World Moms care about human rights, whether at home or around the world. Here is a roundup of some of the recent human rights news items that we think deserve some more attention.
ENDING CHILD MARRIAGE
There has been some good news recently about efforts to raise the age of marriage and eliminate child marriage.
MALAWI’s National Assembly has unanimously passed a bill that raises the minimum age for consent to marriage from 16 (or 15 with parental consent) to 18 years of age. While this will end legal child marriage in the country with one of the highest rates of child marriage in the world, more work will need to be done to sure that the law is implemented.
And INDONESIA’s government is preparing a bill to raise the legal age of marriage for girls to 18 years of age. While the legal age of marriage for females is currently 16, marriage at a younger age is legal with parental consent and judicial approval. According to data from the Health Ministry in 2010, 41.9 percent of girls between the ages of 15 and 19 were married. (P.S. The minimum age for boys to marry is 19.)
ENSURING EQUAL ACCESS TO EDUCATION
A new UNITED Nations human rights report analyzing the problem of attacks against girls trying to access education found that schools in at least 70 different countries were attacked in between 2009 and 2014, with many attacks specifically targeting girls, parents and teachers advocating for gender equality in education.
Reggae band SOJA partnered with UNICEF’s Out-of-School Children initiative to produce the video “Shadow” to draw attention to the importance of education for all of the world’s children. Globally, an estimated 58 million children of primary school age and 63 million young adolescents are not enrolled in school. Like the girl in this video, many of them are girls. Yet data demonstrates that reaching the most marginalized children may initially cost more but also yields greater benefits. This video was filmed in Jigjiga, in the Somali region of Ethiopia, where 3 million children remain out of school. For more on global trends regarding out-of-school children, visit the UNICEF website.
EFFORTS TO END VIOLENCE AGAINST WOMEN
In January, A women-only minibus service was launched in NEPAL’s capital Kathmandu to reduce sexual harassment on crowded routes. According to a 2013 World Bank survey, approximately a quarter of young women in Nepal report having been subjected to sexual harassment on public transport.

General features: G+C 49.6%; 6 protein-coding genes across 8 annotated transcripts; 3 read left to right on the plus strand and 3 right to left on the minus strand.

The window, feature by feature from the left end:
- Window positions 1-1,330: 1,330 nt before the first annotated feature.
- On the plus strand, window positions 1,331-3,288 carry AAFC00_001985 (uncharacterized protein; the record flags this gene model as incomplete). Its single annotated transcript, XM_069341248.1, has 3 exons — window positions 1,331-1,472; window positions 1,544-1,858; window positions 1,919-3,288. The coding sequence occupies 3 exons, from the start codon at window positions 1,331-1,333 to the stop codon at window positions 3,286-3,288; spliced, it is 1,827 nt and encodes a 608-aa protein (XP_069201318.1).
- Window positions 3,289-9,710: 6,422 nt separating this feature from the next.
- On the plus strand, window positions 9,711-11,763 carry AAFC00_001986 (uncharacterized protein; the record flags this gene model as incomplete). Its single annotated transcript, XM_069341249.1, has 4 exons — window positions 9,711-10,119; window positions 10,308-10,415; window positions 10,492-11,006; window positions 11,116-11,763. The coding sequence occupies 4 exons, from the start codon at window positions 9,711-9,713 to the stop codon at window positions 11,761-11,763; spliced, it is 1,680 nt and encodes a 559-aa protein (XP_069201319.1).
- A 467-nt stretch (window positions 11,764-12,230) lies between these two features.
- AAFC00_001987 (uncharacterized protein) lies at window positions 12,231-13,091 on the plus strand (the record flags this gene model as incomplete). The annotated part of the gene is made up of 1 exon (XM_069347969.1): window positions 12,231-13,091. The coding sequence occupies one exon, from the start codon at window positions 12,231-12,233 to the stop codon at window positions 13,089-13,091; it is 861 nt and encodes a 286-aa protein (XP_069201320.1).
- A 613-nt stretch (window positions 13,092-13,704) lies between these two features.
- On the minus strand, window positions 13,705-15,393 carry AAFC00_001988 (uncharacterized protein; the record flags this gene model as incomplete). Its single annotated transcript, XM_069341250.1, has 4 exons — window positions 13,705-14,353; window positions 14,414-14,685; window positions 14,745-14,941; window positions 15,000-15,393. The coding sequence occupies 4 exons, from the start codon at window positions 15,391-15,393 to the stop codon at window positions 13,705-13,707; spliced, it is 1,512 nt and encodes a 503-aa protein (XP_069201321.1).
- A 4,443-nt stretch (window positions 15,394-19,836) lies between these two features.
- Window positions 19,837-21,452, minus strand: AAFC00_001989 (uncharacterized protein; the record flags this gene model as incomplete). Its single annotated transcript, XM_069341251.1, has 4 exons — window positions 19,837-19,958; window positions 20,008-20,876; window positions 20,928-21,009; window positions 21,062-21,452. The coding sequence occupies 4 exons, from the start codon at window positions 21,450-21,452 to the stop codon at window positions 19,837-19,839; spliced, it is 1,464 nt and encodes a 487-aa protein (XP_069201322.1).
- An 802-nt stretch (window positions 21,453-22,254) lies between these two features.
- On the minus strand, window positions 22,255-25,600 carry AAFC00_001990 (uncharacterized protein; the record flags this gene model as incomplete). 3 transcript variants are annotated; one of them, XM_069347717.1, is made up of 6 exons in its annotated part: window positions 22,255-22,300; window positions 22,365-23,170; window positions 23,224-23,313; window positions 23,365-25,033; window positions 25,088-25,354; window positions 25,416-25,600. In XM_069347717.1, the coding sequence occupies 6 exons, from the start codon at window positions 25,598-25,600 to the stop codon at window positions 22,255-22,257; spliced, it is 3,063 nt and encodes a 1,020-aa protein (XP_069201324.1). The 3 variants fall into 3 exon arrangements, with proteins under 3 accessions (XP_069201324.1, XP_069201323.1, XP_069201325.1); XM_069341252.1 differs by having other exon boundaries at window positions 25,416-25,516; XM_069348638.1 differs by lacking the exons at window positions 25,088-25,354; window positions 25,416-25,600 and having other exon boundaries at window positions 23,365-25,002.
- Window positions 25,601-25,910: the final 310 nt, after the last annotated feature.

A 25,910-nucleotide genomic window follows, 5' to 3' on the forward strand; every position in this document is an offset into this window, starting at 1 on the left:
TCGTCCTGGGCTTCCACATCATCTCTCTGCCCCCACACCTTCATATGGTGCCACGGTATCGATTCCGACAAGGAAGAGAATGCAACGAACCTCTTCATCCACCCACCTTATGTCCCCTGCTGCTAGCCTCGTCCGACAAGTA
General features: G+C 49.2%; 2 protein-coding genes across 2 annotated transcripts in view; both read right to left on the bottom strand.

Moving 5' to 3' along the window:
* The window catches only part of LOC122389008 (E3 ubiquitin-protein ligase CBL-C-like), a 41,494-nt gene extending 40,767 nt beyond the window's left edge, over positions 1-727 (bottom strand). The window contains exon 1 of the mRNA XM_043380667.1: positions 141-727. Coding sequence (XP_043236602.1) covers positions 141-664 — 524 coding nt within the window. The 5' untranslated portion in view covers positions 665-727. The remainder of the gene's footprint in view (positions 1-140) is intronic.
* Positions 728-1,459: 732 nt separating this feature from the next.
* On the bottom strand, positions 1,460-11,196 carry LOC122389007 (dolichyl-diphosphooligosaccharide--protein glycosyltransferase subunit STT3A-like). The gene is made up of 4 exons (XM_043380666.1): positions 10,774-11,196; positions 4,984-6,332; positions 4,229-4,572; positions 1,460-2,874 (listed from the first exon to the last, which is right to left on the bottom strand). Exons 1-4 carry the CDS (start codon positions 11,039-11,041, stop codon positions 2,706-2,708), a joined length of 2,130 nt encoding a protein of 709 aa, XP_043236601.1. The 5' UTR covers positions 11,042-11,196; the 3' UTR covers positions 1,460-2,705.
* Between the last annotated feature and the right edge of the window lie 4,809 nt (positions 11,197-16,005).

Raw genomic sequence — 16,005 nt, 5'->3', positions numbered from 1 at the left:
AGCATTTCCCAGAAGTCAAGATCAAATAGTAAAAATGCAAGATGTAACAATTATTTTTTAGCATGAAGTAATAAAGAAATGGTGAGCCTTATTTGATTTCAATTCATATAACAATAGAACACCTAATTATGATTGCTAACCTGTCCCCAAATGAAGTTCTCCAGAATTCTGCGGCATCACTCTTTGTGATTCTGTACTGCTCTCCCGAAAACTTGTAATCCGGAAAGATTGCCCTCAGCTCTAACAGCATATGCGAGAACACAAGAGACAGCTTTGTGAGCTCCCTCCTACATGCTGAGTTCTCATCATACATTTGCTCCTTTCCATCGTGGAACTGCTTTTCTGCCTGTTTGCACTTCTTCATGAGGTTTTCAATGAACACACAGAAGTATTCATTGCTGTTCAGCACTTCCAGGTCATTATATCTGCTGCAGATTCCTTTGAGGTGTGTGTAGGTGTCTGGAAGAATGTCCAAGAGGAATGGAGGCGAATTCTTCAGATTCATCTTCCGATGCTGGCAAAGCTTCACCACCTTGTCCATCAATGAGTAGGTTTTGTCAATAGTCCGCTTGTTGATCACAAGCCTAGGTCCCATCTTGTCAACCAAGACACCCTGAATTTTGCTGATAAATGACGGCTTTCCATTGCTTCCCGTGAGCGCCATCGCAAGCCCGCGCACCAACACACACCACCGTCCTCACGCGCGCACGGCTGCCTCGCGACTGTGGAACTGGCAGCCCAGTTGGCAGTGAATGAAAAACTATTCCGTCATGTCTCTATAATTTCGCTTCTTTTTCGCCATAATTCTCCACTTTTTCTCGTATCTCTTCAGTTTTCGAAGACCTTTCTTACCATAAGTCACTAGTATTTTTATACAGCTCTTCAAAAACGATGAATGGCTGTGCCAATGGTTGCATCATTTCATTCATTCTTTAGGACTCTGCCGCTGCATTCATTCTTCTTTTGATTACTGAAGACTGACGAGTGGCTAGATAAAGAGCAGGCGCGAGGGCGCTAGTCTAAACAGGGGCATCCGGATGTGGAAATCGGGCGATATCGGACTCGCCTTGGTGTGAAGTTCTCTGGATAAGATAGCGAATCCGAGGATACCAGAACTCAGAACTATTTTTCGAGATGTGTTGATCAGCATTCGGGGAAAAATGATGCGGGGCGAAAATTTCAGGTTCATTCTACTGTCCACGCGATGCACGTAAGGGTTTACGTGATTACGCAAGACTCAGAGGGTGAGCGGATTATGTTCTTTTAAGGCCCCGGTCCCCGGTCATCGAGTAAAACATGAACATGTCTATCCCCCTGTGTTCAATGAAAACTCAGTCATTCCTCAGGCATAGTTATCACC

They’re joining others outraged by the murder of 20-year-old Ozgecan Aslan who was abducted on 11 February and killed for apparently trying to prevent a bus driver from raping her.
ENDING FEMALE GENITAL MUTILATION
IN TANZANIA, some 800 school girls returned home on January 12 after escaping female genital mutilation (FGM) by spending three months hiding in safe houses. FGM is traditionally carried out on girls between October and December. Run by charities and church organisations, the shelters offer protection (including police protection at some) to ensure the girls remain safe.
FGM was outlawed in Tanzania in 1998 and carries a punishment of up to 15 years in prison, but is still regularly carried out, especially in northern and central regions of Tanzania.
Female genital mutilation (FGM) comprises all procedures that involve altering or injuring the female genitalia for non-medical reasons. It reflects deep-rooted inequality between the sexes and is recognized internationally as a violation of the human rights of girls and women. The UN estimates that more than 40 million girls and women alive today have undergone some form of FGM. If current trends continue, more than 15 million girls will be cut by 2020; more than 86 million additional girls worldwide will be subjected to the practice by 2030. The UN states that, although this harmful traditional practice has persisted for over a thousand years, programmatic evidence suggests that FGM can end in one generation.